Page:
By: Harnoor Kaur | Edited by: Lavanya Goswami
Around the world, there are approximately 40-60 million garment workers, and the majority of them are women, playing a central role in the industry. The multifiber arrangement (MFA) of 1974 triggered a global shift of garment production from high-wage to low-wage countries, with Bangladesh seizing the opportunity. In Bangladesh, the number of garment factories multiplied from four in 1978 to 2,400 by 1995, employing 1.2 million workers, 90% of whom were young women under the age of 25. Since 2009, a significant portion of the country’s export earnings came from the ready made garment industry, increasing to 83.5% by 2018.
While this initially seems like a positive indicator of female labour force participation, the actual situation hints at a much bleak reality. Many of these women face stark wage disparities. To illustrate , women in Bangladesh garment industries earn 8% less than their male counterparts. In addition, women face gender-based violence, inaccessibility of maternity leave and childcare support, and unsafe working conditions. This article explores this gender discrimination from gendered segmentation of commodity chains, particularly in the globalised world and its relation to the household structures.
In the 1970s, Immanuel Wallerstein developed World-Systems Theory in which he argued that with international expansion of capitalism, there was vertical integration of commodity chains, i.e., the world economy was structured into a hierarchy of core, semi-peripheral, and peripheral regions. The core developed flourishing manufacturing, technologically progressive agriculture, skilled and relatively well-paid labour and this core relied on extracting surplus resources from peripheral regions to sustain its expansion. On the other hand, the peripheral regions mainly produced primary goods, coerced labour practices, lower production costs, technological stagnation, unskilled labour and flow of capital away from these regions toward the core. This asymmetrical and exploitative relations between different countries has percolated to different social classes and corporations, and is still prevalent to a great extent in this era of neoliberal globalisation. Multinational corporations shifted their businesses to developing countries in pursuit of cost-effective labour. This pursuit has led to a discernible trend wherein global buyers exerted mounting pressure on their suppliers and, subsequently, their workers in developing countries. This pressure is often framed as a ‘price squeeze’ strategy aimed at reducing the production costs and evading the responsibility of absorbing the costs associated with increasing salaries and improving labour conditions. The inherent drive within capital results in the manifestation of the ‘price squeeze’. This has resulted in power imbalances between finance capital and buyers that sit at the top of the chains and the suppliers and their workers at the bottom.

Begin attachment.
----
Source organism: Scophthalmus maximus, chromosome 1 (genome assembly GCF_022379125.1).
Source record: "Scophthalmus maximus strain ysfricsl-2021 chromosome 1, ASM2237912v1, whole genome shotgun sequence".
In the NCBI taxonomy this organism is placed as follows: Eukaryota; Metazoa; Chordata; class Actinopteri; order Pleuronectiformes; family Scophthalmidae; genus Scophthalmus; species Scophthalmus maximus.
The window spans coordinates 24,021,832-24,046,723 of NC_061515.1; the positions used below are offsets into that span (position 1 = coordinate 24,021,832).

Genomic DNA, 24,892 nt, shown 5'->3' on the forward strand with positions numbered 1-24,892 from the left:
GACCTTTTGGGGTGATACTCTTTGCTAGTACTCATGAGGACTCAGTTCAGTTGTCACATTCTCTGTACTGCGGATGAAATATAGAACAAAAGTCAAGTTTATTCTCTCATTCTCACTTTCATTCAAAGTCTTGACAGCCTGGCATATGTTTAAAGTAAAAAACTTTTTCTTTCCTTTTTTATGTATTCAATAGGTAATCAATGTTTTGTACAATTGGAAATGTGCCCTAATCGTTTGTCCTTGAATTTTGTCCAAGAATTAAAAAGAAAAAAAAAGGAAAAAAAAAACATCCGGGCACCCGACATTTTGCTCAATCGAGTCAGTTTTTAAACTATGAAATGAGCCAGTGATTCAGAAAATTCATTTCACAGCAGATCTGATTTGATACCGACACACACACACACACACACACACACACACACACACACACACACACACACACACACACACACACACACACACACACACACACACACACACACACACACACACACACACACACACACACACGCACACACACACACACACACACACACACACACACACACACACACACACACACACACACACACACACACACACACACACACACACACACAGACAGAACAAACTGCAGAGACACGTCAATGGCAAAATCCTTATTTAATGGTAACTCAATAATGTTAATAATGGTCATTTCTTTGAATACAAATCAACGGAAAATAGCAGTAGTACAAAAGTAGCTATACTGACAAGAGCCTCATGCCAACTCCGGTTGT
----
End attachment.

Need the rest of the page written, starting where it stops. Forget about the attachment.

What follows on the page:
In this dynamic, women became the preferred workforce for these industrial roles, primarily as a result of a combination of socio-economic constraints, which limited their skill development opportunities, and socio-economic oppression, which coerced them into accepting even lower wages. The relocation of capital and the availability of a cheap labour force, particularly female labour led to the growth of the garment industry in Bangladesh, making neoliberal globalisation a gendered phenomenon. Additionally, these women employed in low-wage production jobs are hired on short-term contracts. In these roles, they are compelled to meet unattainable production targets by working long hours in unsafe working conditions.
The gendered segregation of occupation is the result of household structures which are central to capitalism. Immanuel Wallerstein in Historical Capitalism also proposed that ‘households’ are relatively stable structures in the economy that share a common fund of current income and accumulated capital. The labour provided by the households is divided into productive work, focusing on earning money and non-productive work, focusing on subsistence activities. This was imposed on the working class, such that productive work was predominantly assigned to adult men, with younger males also involved in workplaces, and non-productive work, mainly fell to adult women, along with other females, children, and the elderly within the household. This segregation institutionalised sexism wherein the women’s work was gradually devalued. This division of real labour by gender exacerbated with the increase in globalisation with another layer of complexity as the gender norms are deeply rooted in the organisation of labour in transnational production. Women bear the burden of productive economy i.e., earning a living and the reproductive economy i.e., unpaid activities such as child care, care of the elderly, house cleaning, etc. that sustain the labour force highlighting the gendered division of labour in the commodity chains. In this scenario, women are viewed as supplemental earners. This gender dynamics affects the workplace, influencing how employers assess productivity and labour management prioritising their economic interests. As a result, women face disadvantages, leading to jobs being segregated along gender lines.
The interplay of gender dynamics, global capitalism, and household structures in the garment industry reveals a troubling reality. These entrenched global and household structures, on one hand, perpetuate inequalities, relegating peripheral regions to fuel the growth of core economies and further, devalue women’s work, reinforcing a cycle of underpaid, insecure, and undervalued roles. The gender discrimination faced in the workplace exists in various other forms such as occupational segregation, motherhood penalty, etc. Hence, it is important to have policy measures to counter the structural gender inequalities in the workplace.